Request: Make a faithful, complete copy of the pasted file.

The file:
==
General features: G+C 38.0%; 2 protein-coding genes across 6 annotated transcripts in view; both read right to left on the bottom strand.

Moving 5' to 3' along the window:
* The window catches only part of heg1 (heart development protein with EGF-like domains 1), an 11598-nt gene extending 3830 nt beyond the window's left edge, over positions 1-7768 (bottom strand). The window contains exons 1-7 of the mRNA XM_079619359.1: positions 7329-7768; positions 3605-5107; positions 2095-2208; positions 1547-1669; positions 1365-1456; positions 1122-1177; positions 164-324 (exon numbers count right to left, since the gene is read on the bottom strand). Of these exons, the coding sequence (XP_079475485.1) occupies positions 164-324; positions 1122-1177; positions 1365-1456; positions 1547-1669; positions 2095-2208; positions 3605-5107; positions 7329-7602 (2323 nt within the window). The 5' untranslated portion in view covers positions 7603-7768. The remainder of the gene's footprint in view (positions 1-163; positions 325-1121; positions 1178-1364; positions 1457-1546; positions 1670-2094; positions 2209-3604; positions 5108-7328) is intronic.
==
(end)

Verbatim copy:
General features: G+C 38.0%; 2 protein-coding genes across 6 annotated transcripts in view; both read right to left on the bottom strand.

Moving 5' to 3' along the window:
* The window catches only part of heg1 (heart development protein with EGF-like domains 1), an 11598-nt gene extending 3830 nt beyond the window's left edge, over positions 1-7768 (bottom strand). The window contains exons 1-7 of the mRNA XM_079619359.1: positions 7329-7768; positions 3605-5107; positions 2095-2208; positions 1547-1669; positions 1365-1456; positions 1122-1177; positions 164-324 (exon numbers count right to left, since the gene is read on the bottom strand). Of these exons, the coding sequence (XP_079475485.1) occupies positions 164-324; positions 1122-1177; positions 1365-1456; positions 1547-1669; positions 2095-2208; positions 3605-5107; positions 7329-7602 (2323 nt within the window). The 5' untranslated portion in view covers positions 7603-7768. The remainder of the gene's footprint in view (positions 1-163; positions 325-1121; positions 1178-1364; positions 1457-1546; positions 1670-2094; positions 2209-3604; positions 5108-7328) is intronic.